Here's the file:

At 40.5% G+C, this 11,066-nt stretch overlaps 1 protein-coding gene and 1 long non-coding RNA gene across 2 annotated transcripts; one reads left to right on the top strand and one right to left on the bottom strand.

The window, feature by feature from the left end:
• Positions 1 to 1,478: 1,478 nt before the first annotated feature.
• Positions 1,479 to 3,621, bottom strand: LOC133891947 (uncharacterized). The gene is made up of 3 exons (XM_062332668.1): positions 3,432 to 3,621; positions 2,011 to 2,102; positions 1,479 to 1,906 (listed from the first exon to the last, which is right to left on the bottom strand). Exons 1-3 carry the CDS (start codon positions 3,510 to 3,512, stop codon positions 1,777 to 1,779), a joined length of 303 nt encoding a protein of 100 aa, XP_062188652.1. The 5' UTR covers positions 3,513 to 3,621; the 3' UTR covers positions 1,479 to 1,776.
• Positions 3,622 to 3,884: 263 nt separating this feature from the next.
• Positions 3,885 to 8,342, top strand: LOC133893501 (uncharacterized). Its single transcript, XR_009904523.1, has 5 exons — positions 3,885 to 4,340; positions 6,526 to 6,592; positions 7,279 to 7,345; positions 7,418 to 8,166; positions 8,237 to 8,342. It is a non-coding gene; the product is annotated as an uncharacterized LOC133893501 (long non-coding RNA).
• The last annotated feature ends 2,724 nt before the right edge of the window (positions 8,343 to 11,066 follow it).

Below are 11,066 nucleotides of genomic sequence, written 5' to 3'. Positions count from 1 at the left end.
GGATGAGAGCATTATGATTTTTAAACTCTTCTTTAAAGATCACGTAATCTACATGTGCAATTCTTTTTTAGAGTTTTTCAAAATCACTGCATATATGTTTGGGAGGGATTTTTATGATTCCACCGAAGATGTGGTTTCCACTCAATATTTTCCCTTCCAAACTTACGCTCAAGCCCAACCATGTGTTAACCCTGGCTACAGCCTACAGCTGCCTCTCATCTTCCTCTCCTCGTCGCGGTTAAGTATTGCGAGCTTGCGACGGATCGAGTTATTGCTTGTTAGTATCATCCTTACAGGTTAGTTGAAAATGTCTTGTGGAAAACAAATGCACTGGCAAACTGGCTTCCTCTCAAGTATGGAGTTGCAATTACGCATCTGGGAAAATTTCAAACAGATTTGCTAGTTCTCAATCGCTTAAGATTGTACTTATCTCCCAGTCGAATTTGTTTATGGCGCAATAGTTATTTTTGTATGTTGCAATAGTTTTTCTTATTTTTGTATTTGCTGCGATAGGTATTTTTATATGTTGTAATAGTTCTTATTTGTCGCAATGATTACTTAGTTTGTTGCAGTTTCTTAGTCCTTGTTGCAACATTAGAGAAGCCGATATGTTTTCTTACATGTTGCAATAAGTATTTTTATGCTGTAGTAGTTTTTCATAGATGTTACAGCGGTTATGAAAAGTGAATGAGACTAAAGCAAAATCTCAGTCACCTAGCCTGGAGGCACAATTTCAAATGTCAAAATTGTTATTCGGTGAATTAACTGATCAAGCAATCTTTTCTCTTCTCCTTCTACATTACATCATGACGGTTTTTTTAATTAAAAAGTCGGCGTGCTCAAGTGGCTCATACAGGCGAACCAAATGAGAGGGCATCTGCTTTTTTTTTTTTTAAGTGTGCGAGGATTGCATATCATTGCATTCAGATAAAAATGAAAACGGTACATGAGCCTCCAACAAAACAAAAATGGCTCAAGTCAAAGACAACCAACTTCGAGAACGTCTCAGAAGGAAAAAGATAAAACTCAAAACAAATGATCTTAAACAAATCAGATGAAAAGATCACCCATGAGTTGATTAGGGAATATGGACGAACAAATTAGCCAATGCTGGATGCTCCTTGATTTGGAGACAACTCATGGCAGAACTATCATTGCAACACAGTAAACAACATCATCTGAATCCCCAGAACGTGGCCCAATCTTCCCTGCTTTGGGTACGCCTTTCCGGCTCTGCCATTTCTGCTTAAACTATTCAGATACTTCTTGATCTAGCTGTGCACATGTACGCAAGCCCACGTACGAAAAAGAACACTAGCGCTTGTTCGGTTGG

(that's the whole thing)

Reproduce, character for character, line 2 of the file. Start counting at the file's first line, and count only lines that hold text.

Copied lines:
The window, feature by feature from the left end: